Caroline is Associate Professor of Biogeochemistry at the University of Leeds’s School of Earth and Environment. She won the 2015 Houtermans Award, given to early career researchers who have made an exceptional contribution to geochemistry.
Hi Caroline, congratulations on winning the Houtermans Award. What a fantastic achievement! Did you always know you wanted to be a scientist?
Well I don’t think I was any more interested in science or nature than any other child, but I did always want to find out how things worked. I have always enjoyed the analytical approach; observing, recording and testing ideas. So I just found that science was my outlet for that rather than say languages or PE. At school I remember using a van der Graaf generator where one person would make contact with the machine while everybody else would hold hands forming a closed ring; all our hair stood up on end and I remember being fascinated by that and wanting to understand why it was happening.
You did your BSc in Environmental Geoscience at Bristol and then went on to do a PhD in Geochemistry there. What was your PhD project on, and why did you follow this?
For my PhD I was looking at the reactivity, or ‘cycling’, of trace metals in mainly the terrestrial environment – so freshwater environments, soils, soil pore waters – to study the processes that govern their mobility and fate. The processes that control the cycling of these metals are important because many of the trace metals are essential for life in low concentrations but become toxic at high concentrations; and these metals also form ore minerals, so there are economic as well as environmental implications.
After your PhD you did a short postdoc at Bristol on the mobility and fate of uranium, and then on to the University of Southampton to take up a lectureship in Geochemistry. What was your research focused on there?
Well towards the end of my PhD I became more interested in the marine environment and the reactivity and cycling of bioessential trace metals in marine sediments and seawater, and so after my postdoc, the National Oceanography Centre at Southampton was the obvious place to pursue this research.
What really interested me was the uptake and release of bioessential metals by iron and manganese minerals present in marine sediments, and how these minerals can control bioessential metal concentrations in seawater. I was focused on combining novel laboratory experiments with synchrotron spectroscopy and computational simulations to understand the reactions between these metals and minerals at the molecular level.
You were at Southampton for three years, and in 2012 you moved to University of Leeds. Did this change the direction of your research at all?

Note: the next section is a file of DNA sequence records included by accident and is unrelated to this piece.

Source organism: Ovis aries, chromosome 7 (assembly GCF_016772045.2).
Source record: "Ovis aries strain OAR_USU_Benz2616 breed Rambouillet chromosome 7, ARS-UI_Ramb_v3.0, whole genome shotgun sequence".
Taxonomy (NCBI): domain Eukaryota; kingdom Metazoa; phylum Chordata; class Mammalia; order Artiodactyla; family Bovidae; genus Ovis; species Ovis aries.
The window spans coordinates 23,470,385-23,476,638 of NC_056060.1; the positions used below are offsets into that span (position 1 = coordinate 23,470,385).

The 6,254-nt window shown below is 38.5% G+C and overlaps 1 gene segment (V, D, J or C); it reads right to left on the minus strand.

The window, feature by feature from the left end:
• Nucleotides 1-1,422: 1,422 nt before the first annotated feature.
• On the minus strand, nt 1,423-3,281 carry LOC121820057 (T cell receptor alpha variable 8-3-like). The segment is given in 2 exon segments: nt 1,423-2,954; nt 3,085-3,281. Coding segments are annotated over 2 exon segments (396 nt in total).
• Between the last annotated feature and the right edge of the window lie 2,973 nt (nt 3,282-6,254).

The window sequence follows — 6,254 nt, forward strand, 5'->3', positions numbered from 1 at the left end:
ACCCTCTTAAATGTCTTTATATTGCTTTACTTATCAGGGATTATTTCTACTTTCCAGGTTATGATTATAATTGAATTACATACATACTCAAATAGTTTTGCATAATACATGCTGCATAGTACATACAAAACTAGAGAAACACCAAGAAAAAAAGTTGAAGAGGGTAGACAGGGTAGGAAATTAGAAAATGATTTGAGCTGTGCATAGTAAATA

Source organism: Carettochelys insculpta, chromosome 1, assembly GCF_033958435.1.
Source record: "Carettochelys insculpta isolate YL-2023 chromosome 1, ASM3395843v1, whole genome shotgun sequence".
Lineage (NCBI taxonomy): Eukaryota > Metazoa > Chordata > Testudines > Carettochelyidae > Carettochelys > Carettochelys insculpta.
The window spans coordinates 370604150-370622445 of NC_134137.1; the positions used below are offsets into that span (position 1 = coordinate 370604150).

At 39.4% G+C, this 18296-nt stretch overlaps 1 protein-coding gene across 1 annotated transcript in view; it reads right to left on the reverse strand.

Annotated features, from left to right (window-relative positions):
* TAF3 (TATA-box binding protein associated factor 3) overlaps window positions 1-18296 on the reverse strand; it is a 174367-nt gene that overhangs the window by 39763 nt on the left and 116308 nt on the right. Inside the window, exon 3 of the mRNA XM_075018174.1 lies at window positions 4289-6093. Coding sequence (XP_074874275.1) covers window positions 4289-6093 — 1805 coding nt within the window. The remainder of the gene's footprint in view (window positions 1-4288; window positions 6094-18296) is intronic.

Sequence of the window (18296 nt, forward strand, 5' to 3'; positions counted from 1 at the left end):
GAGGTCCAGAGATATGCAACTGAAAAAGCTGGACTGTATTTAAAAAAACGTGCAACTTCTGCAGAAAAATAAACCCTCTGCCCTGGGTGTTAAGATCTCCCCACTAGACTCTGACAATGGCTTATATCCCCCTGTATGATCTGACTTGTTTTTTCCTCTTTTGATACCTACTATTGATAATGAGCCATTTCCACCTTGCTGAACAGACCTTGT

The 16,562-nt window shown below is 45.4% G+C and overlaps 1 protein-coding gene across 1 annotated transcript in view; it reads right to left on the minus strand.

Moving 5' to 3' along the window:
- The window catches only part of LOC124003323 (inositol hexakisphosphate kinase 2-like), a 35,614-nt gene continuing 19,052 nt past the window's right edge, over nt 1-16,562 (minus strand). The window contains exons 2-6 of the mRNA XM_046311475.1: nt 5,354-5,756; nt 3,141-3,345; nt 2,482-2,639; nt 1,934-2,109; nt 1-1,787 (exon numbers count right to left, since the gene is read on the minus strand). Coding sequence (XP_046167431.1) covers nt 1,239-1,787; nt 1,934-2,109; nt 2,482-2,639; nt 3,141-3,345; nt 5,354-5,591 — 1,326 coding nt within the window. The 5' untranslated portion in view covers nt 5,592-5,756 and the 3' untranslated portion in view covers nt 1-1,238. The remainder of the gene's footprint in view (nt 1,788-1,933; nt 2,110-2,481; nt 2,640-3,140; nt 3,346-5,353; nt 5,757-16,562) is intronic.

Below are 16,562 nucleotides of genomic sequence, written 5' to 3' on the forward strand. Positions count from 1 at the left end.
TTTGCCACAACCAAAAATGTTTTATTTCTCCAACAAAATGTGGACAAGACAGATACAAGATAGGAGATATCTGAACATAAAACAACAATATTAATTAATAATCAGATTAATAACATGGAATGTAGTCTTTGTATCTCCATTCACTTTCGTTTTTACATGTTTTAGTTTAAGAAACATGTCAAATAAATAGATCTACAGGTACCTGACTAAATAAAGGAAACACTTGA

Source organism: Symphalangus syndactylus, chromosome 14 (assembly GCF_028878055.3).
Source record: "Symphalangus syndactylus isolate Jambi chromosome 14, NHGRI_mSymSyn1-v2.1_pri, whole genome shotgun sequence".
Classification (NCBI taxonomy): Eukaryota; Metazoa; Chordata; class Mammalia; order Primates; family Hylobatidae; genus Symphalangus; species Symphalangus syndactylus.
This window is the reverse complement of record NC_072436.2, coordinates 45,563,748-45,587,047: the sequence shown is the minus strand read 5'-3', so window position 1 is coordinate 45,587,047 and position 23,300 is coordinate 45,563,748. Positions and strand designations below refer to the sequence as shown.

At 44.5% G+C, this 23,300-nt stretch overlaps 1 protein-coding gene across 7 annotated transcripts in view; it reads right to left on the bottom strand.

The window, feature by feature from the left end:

Southampton was a fantastic experience and allowed me to see how my small scale molecular work fitted into the cycling of bioessential metals on a global scale. When I went to Leeds I remained focused on the marine environment but began to really concentrate on the mechanistic and process side of trace metal cycling.
What I’m looking at now is the fate of carbon and bioessential metals in marine sediments, and whether the minerals in these sediments form a long term source or sink of these elements to seawater. This is important because the storage of carbon in the ocean, and the concentrations of the bioessential metals in seawater help regulate atmospheric CO2, which has implications for global climate.
How do you use Diamond to investigate these processes?
When you get down to the small scale, the mobility of elements associated with minerals depends on how the element chemically interacts with the minerals. There are a variety of different mechanisms by which elements can become stuck, and it’s basically the strength of the sticking that determines whether the element will be retained or released. The only way to elucidate this sorption mechanism is by looking at the immediate chemical bonding environment around the metal. The only way to do that is with synchrotron spectroscopy.
So I use the core EXAFS beamline (B18) for controlled labmade samples, and the Microfocus XAS beamline (I18) for natural samples, which can cater for their spatial heterogeneity. I’ve also started to use the Scanning X-ray Microscopy beamline (I08) too because I’m doing a lot of work now on how metals interact with minerals and organic carbon. In the real world, mineral surfaces are part-coated with organic matter, which fundamentally changes the reactivity of the mineral particles toward the metals. Therefore it’s important to be able to run experiments with mineral-organic composites as well as pure minerals. The more we know about carbon sorption the more we can understand and predict future levels of carbon in the earth’s atmosphere.
Thank you for talking to us Caroline, and best of luck with your future research!
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